Call of Cthulhu: The Official Video Game

From Wikipedia, the free encyclopedia
Jump to navigation Jump to search

Call of Cthulhu:
The Official Video Game
Call of Cthulhu cover art.png
Developer(s)Cyanide
Publisher(s)Focus Home Interactive
Director(s)Jérémie Monedero
Designer(s)
  • Jean-Marc Gueney
  • Jérémie Monedero
Programmer(s)Jonathan Leemans
Artist(s)
  • Faouzi Hamida
  • Rémi Mennerat
Writer(s)
  • Pia-Victoria Jacqmart
  • Maximilian Lutz
Composer(s)Markus Schmidt
EngineUnreal Engine 4
Platform(s)
ReleaseOctober 30, 2018
Genre(s)Role-playing, survival horror
Mode(s)Single-player

Call of Cthulhu: The Official Video Game is a survival horror role-playing video game developed by Cyanide and published by Focus Home Interactive for PlayStation 4, Xbox One and Windows. The game features a semi-open world environment and incorporates themes of Lovecraftian and psychological horror into a story which includes elements of investigation and stealth. It is inspired by H. P. Lovecraft's short story "The Call of Cthulhu", while also being an adaptation of the 1981 role-playing game of the same title.

Plot[edit]

Call of Cthulhu follows investigator and war veteran Edward Pierce, a private detective experiencing an existential crisis. As the setting of 1924 Boston does not provide him with any cases, Pierce stoops to consuming alcohol and pills to satisfy his mind. A glimmer of hope shines when a mysterious case one day lands on his desk. Pierce is asked to solve the death of the Hawkins family, who mysteriously died in a fire. As the only clue is a strange picture painted by the supposedly crazy mother shortly before her death, Edward has to set out to Darkwater Island near Boston, Massachusetts to find out more about the matter. In the process, he discovers the impending revival of the Great Old One Cthulhu.[1]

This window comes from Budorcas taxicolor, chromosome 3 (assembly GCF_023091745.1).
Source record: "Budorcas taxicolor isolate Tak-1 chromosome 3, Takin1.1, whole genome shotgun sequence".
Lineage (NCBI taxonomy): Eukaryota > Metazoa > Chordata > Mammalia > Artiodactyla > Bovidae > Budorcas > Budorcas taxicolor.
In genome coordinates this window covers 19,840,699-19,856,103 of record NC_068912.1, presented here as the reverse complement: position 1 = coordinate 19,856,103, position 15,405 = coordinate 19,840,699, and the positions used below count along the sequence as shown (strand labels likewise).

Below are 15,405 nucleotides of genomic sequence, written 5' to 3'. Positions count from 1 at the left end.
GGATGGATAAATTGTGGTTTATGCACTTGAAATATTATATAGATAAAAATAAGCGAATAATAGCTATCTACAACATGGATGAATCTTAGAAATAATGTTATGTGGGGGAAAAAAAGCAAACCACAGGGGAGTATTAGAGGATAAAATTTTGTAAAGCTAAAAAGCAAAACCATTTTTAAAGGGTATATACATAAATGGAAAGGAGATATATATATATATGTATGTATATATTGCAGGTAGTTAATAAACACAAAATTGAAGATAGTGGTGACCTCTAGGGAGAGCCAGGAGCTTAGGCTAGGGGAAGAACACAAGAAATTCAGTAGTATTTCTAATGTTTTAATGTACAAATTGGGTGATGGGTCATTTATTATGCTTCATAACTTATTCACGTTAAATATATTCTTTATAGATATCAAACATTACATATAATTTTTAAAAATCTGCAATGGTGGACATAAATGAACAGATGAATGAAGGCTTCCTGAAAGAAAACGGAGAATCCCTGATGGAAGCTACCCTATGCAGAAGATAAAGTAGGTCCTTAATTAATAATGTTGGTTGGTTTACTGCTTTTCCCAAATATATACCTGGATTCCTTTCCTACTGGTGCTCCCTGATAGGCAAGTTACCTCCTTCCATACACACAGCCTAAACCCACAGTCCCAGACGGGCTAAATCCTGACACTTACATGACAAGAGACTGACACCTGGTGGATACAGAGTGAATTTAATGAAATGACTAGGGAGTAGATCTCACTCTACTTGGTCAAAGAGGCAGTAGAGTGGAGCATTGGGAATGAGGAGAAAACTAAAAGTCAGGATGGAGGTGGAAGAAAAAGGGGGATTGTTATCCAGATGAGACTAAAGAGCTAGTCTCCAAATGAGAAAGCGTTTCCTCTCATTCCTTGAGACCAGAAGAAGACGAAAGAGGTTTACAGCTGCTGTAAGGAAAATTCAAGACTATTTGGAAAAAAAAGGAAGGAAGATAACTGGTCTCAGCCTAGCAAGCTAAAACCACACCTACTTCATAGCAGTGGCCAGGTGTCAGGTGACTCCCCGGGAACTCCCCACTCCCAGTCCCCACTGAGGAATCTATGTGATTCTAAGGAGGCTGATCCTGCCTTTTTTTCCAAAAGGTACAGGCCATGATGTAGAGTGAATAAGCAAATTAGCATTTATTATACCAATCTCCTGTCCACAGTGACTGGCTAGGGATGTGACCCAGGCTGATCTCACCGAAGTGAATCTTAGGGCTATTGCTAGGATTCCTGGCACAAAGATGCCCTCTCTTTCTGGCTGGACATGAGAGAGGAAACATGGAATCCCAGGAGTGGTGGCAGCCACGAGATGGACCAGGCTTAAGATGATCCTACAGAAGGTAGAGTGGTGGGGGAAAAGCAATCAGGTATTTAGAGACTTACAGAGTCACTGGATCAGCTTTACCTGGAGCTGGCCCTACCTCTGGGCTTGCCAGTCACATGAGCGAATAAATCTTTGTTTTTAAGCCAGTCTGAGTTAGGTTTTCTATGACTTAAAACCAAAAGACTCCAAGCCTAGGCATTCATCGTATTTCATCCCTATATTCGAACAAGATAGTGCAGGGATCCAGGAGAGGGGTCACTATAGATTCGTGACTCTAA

Development[edit]

On January 16, 2014, publisher Focus Home Interactive announced via Twitter that video game developer Frogwares was working on developing the game.[2][3][4] They also announced that the game would be released on PC and "next-gen consoles".[2] Later that month, a Frogwares spokesperson said that the game was still in "early development". They noted that the game would have a focus on investigations in a horror setting and that they would be using the experience from developing their Adventures of Sherlock Holmes series. They also revealed that they were working with multiple writers who had written scenarios for the 1981 role-playing game Call of Cthulhu.[5][6]

After two years of inactivity on the title, prompting concerns that the game might have been canceled, Focus Home announced the game again in February 2016, in development for release in 2017 by studio Cyanide.[7][8][9] They revealed that the game would be a semi-open world investigative role-playing game with elements of stealth and psychological horror. The game will be built on the Unreal Engine 4 game engine.[8] It will be more closely based on the Call of Cthulhu "pen and paper" role-playing video game than on H. P. Lovecraft's original short story of the same name.[10]